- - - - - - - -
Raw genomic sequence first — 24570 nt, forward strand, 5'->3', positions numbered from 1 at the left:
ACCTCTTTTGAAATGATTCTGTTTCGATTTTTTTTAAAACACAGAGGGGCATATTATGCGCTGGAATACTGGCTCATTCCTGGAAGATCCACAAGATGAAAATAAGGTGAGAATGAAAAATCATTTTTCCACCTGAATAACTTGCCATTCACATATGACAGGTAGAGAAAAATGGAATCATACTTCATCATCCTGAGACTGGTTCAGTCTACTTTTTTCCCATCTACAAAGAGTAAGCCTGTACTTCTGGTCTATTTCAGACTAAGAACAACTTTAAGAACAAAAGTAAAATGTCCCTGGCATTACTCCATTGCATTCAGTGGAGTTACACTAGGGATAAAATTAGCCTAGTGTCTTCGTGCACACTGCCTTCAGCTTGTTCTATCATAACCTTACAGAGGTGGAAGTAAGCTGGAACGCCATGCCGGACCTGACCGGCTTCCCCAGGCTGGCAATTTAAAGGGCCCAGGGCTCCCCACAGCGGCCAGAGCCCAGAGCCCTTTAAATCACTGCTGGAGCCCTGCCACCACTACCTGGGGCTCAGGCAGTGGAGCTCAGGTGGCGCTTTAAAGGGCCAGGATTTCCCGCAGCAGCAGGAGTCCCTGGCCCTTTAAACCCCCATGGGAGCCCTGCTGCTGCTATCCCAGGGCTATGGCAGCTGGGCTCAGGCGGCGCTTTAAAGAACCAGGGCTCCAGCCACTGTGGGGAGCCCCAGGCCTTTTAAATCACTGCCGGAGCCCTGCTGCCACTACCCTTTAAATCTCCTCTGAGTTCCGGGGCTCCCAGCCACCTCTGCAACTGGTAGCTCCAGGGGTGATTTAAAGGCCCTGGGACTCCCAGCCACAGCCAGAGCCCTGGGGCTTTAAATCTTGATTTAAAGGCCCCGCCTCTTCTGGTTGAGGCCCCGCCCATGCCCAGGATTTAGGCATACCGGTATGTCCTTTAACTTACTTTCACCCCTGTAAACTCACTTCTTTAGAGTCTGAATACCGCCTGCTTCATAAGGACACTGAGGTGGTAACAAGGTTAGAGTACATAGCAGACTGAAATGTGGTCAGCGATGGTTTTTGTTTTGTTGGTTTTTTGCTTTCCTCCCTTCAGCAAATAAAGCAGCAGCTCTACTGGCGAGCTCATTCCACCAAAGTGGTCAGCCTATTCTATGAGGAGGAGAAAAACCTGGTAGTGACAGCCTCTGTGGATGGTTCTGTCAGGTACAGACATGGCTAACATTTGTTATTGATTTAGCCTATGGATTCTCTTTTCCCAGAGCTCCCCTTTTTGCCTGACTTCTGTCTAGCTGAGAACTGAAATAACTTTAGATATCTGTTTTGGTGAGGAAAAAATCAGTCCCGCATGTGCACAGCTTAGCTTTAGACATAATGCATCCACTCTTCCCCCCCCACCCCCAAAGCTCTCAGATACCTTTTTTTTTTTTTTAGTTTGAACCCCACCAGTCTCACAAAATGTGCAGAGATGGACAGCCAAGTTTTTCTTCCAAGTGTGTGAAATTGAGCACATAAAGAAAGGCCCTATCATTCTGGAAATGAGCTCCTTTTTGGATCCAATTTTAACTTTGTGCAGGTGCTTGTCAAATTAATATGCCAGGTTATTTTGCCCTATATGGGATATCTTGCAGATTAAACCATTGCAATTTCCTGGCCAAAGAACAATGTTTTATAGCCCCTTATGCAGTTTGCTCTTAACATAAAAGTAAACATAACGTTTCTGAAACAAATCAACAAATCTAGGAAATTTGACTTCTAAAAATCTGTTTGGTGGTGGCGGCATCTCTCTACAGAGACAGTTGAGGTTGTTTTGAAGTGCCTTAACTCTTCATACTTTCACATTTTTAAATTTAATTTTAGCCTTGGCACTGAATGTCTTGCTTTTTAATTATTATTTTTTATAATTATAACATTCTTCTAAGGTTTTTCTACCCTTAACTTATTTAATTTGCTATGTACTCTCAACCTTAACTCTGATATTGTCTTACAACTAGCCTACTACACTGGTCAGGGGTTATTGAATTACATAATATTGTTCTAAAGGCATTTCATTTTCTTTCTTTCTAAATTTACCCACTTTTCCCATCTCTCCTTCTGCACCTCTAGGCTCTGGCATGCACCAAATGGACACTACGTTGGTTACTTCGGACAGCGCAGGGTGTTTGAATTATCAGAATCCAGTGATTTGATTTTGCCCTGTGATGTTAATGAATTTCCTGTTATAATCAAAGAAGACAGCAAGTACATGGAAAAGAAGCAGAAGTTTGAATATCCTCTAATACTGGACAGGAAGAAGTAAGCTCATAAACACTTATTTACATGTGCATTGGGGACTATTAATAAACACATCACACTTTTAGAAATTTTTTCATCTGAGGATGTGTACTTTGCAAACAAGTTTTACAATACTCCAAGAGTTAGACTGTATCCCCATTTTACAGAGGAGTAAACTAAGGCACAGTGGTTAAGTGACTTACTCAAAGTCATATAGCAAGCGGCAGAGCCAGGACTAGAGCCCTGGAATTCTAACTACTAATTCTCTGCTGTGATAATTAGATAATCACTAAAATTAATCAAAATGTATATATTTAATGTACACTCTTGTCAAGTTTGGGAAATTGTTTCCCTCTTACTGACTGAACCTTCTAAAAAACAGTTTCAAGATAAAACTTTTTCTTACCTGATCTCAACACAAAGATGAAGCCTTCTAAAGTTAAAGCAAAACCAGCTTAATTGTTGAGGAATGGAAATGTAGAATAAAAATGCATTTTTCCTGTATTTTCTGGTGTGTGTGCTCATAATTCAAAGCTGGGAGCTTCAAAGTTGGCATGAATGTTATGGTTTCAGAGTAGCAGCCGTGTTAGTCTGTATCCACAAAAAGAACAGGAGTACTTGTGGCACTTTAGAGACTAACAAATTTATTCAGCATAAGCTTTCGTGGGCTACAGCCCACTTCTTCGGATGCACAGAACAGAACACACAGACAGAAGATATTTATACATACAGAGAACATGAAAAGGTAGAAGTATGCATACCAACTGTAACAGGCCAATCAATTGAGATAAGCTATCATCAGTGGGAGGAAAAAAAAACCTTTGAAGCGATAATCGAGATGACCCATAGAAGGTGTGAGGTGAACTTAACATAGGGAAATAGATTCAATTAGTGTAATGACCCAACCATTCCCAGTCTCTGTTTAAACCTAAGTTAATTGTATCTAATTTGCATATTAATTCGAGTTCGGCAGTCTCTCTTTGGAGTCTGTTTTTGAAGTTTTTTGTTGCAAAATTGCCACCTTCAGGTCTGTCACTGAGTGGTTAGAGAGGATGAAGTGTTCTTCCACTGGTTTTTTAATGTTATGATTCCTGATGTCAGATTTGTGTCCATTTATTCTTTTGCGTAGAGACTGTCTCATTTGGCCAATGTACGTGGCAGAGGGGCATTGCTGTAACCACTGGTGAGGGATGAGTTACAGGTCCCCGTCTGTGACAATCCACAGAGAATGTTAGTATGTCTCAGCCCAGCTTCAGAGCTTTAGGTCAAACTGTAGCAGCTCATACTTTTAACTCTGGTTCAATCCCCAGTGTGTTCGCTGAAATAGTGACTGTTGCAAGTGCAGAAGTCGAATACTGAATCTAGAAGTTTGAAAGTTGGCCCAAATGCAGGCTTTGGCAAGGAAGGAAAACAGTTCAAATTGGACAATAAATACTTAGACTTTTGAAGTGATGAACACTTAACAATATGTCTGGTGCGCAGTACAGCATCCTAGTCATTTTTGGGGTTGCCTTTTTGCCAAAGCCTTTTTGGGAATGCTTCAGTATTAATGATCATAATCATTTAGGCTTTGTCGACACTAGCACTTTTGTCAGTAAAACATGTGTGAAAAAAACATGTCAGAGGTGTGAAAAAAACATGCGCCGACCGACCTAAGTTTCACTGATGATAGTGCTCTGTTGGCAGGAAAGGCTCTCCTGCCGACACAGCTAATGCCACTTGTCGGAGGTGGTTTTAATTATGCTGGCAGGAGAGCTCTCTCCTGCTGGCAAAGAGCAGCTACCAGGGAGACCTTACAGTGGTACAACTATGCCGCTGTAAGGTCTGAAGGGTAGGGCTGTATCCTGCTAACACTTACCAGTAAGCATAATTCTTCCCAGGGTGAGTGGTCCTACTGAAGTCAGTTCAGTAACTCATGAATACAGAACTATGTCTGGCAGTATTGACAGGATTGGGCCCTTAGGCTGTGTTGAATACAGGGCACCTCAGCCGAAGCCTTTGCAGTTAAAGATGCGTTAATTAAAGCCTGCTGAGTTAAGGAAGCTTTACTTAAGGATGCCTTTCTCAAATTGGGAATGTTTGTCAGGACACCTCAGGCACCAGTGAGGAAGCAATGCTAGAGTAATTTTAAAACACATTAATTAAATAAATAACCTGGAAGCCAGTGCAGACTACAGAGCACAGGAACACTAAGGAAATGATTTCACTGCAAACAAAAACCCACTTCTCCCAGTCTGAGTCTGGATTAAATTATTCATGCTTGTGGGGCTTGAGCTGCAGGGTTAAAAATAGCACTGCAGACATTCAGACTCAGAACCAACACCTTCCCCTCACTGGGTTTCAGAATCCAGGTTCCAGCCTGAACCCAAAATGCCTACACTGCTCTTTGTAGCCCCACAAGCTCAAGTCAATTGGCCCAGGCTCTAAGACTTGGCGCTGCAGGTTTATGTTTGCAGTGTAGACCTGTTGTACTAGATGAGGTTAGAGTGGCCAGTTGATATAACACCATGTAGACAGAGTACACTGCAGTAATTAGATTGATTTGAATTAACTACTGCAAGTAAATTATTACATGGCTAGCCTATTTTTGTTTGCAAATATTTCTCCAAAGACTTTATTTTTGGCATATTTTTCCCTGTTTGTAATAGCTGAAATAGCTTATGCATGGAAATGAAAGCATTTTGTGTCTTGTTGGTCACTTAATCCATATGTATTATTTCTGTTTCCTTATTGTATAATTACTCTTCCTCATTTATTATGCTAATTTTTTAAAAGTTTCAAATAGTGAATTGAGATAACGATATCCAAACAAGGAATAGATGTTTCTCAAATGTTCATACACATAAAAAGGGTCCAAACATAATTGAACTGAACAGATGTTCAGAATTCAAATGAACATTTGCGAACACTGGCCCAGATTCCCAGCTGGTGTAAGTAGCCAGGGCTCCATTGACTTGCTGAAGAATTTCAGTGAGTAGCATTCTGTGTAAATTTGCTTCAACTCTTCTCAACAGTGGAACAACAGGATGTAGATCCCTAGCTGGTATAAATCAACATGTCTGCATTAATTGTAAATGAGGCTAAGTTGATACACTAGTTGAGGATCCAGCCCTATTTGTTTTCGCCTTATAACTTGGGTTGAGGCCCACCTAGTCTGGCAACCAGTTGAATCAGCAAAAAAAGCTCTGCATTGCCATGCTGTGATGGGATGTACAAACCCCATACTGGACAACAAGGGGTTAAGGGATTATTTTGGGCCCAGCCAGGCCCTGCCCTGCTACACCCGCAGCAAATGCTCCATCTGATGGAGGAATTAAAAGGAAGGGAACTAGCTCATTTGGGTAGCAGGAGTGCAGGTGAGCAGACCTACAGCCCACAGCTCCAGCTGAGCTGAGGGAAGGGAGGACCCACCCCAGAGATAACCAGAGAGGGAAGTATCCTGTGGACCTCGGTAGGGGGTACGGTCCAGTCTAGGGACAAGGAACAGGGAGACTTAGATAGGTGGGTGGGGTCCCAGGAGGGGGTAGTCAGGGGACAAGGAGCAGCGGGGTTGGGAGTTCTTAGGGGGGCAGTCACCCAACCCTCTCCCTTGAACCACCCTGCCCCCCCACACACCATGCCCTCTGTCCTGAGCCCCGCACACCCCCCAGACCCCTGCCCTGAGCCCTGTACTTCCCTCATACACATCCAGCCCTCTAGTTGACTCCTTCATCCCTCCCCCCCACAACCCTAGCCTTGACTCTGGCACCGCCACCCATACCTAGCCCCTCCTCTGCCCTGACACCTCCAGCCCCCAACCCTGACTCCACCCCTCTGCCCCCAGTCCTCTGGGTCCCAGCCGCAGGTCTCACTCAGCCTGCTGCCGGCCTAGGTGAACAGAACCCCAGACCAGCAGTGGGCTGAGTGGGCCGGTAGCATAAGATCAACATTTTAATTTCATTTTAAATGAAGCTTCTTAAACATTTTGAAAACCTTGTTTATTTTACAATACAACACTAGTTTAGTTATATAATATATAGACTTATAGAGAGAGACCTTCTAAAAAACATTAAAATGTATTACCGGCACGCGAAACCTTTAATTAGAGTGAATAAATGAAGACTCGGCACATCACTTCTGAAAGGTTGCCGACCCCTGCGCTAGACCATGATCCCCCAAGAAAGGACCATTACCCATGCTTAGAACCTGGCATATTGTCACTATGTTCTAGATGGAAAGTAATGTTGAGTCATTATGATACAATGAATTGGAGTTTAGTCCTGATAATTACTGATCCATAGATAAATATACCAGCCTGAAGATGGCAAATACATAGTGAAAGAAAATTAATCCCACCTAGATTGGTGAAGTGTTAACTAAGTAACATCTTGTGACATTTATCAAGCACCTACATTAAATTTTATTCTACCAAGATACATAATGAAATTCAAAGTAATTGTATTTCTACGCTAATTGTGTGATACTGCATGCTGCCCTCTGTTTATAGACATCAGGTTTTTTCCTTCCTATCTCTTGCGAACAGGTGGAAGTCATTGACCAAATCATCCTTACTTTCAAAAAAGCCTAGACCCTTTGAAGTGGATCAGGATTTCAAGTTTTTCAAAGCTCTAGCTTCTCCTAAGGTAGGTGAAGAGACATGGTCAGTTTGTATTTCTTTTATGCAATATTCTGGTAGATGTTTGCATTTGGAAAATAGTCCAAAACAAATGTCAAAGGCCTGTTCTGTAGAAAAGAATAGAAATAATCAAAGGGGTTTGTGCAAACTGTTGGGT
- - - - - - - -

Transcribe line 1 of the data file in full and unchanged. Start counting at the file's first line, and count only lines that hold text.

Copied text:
Raw genomic sequence first — 24570 nt, forward strand, 5'->3', positions numbered from 1 at the left: